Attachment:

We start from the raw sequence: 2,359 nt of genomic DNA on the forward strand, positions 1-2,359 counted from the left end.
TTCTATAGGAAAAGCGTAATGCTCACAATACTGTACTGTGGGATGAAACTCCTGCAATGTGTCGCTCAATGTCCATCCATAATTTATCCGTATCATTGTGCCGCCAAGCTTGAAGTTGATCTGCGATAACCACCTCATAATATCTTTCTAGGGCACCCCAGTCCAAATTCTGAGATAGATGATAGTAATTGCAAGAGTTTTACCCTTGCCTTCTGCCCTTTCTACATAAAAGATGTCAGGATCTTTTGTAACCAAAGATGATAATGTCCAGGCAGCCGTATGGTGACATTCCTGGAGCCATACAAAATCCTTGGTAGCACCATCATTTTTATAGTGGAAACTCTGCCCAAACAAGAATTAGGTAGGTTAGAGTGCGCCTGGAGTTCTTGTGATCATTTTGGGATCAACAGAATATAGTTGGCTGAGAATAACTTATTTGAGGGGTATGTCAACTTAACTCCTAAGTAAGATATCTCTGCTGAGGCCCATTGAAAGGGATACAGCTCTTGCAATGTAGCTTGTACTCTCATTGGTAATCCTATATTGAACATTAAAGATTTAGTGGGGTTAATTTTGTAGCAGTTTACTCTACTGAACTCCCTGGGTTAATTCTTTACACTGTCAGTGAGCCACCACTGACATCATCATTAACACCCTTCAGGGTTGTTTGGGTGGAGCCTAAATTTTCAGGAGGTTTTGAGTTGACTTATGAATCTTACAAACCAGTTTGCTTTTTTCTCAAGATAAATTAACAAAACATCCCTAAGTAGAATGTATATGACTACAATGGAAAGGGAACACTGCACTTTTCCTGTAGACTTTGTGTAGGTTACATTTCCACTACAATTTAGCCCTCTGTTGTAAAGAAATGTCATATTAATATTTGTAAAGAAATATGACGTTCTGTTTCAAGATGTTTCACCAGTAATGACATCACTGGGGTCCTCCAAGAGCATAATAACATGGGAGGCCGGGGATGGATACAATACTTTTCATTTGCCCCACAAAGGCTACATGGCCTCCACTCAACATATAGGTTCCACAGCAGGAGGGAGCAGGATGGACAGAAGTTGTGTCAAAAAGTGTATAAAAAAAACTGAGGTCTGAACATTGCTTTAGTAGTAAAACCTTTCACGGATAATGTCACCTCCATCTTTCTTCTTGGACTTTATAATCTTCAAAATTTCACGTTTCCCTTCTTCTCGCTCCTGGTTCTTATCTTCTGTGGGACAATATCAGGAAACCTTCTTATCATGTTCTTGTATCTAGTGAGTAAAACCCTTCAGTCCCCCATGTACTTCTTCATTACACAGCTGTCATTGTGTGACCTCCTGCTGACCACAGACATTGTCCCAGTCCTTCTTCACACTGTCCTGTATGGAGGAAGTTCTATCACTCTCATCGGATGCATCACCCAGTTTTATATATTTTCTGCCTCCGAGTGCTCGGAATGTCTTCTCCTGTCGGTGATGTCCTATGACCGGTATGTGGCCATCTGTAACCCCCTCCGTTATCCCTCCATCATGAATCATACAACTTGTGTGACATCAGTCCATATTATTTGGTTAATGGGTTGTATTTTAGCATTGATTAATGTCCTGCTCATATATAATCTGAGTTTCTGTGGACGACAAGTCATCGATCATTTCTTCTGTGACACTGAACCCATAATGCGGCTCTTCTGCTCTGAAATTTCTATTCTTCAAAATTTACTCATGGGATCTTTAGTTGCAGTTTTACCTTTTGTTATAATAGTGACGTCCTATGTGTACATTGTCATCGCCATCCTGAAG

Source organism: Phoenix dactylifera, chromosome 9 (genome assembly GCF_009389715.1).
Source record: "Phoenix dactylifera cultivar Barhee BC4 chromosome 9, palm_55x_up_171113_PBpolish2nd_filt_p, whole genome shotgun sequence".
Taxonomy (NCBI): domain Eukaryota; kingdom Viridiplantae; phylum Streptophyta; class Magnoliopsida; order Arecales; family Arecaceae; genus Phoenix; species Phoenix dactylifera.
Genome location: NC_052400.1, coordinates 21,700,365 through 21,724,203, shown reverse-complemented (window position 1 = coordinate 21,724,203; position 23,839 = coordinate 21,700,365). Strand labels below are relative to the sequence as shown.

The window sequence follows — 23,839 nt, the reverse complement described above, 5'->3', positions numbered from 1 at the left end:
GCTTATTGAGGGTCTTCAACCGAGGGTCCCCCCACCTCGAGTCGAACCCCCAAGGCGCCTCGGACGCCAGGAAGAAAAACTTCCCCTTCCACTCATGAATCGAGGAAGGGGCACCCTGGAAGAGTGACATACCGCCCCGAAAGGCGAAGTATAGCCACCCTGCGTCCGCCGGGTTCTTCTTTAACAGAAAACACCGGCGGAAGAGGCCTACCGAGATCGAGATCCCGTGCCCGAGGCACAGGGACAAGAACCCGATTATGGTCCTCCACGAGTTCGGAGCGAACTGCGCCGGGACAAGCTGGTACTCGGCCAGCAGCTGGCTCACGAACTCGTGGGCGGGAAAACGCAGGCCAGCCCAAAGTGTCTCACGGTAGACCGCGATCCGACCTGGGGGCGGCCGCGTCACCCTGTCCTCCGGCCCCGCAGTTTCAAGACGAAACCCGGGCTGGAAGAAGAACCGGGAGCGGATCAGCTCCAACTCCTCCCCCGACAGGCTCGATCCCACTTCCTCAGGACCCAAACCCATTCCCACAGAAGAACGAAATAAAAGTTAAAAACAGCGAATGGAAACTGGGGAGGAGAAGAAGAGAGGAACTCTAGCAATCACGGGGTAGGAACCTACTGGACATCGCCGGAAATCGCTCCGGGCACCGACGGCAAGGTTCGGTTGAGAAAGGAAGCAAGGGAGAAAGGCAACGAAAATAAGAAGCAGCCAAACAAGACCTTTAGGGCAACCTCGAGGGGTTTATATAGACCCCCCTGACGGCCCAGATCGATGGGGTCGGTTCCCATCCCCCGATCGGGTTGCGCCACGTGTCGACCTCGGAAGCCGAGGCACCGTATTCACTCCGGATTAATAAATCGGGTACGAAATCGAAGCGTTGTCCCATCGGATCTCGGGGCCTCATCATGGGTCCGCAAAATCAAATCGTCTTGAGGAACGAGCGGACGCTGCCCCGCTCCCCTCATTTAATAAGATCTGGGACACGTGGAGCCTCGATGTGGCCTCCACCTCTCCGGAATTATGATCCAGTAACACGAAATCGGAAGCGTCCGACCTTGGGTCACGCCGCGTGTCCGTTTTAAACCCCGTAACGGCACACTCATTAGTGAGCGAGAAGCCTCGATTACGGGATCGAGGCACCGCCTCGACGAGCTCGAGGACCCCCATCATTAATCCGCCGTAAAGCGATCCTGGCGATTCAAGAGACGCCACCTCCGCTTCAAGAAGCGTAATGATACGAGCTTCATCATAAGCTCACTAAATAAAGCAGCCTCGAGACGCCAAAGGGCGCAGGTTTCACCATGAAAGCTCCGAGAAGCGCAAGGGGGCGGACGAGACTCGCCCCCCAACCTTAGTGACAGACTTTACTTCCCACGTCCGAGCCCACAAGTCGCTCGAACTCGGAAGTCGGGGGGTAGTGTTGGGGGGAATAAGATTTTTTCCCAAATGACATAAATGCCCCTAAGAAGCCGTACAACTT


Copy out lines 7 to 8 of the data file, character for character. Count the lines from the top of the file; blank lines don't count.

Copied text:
The window sequence follows — 23,839 nt, the reverse complement described above, 5'->3', positions numbered from 1 at the left end:
GCTTATTGAGGGTCTTCAACCGAGGGTCCCCCCACCTCGAGTCGAACCCCCAAGGCGCCTCGGACGCCAGGAAGAAAAACTTCCCCTTCCACTCATGAATCGAGGAAGGGGCACCCTGGAAGAGTGACATACCGCCCCGAAAGGCGAAGTATAGCCACCCTGCGTCCGCCGGGTTCTTCTTTAACAGAAAACACCGGCGGAAGAGGCCTACCGAGATCGAGATCCCGTGCCCGAGGCACAGGGACAAGAACCCGATTATGGTCCTCCACGAGTTCGGAGCGAACTGCGCCGGGACAAGCTGGTACTCGGCCAGCAGCTGGCTCACGAACTCGTGGGCGGGAAAACGCAGGCCAGCCCAAAGTGTCTCACGGTAGACCGCGATCCGACCTGGGGGCGGCCGCGTCACCCTGTCCTCCGGCCCCGCAGTTTCAAGACGAAACCCGGGCTGGAAGAAGAACCGGGAGCGGATCAGCTCCAACTCCTCCCCCGACAGGCTCGATCCCACTTCCTCAGGACCCAAACCCATTCCCACAGAAGAACGAAATAAAAGTTAAAAACAGCGAATGGAAACTGGGGAGGAGAAGAAGAGAGGAACTCTAGCAATCACGGGGTAGGAACCTACTGGACATCGCCGGAAATCGCTCCGGGCACCGACGGCAAGGTTCGGTTGAGAAAGGAAGCAAGGGAGAAAGGCAACGAAAATAAGAAGCAGCCAAACAAGACCTTTAGGGCAACCTCGAGGGGTTTATATAGACCCCCCTGACGGCCCAGATCGATGGGGTCGGTTCCCATCCCCCGATCGGGTTGCGCCACGTGTCGACCTCGGAAGCCGAGGCACCGTATTCACTCCGGATTAATAAATCGGGTACGAAATCGAAGCGTTGTCCCATCGGATCTCGGGGCCTCATCATGGGTCCGCAAAATCAAATCGTCTTGAGGAACGAGCGGACGCTGCCCCGCTCCCCTCATTTAATAAGATCTGGGACACGTGGAGCCTCGATGTGGCCTCCACCTCTCCGGAATTATGATCCAGTAACACGAAATCGGAAGCGTCCGACCTTGGGTCACGCCGCGTGTCCGTTTTAAACCCCGTAACGGCACACTCATTAGTGAGCGAGAAGCCTCGATTACGGGATCGAGGCACCGCCTCGACGAGCTCGAGGACCCCCATCATTAATCCGCCGTAAAGCGATCCTGGCGATTCAAGAGACGCCACCTCCGCTTCAAGAAGCGTAATGATACGAGCTTCATCATAAGCTCACTAAATAAAGCAGCCTCGAGACGCCAAAGGGCGCAGGTTTCACCATGAAAGCTCCGAGAAGCGCAAGGGGGCGGACGAGACTCGCCCCCCAACCTTAGTGACAGACTTTACTTCCCACGTCCGAGCCCACAAGTCGCTCGAACTCGGAAGTCGGGGGGTAGTGTTGGGGGGAATAAGATTTTTTCCCAAATGACATAAATGCCCCTAAGAAGCCGTACAACTT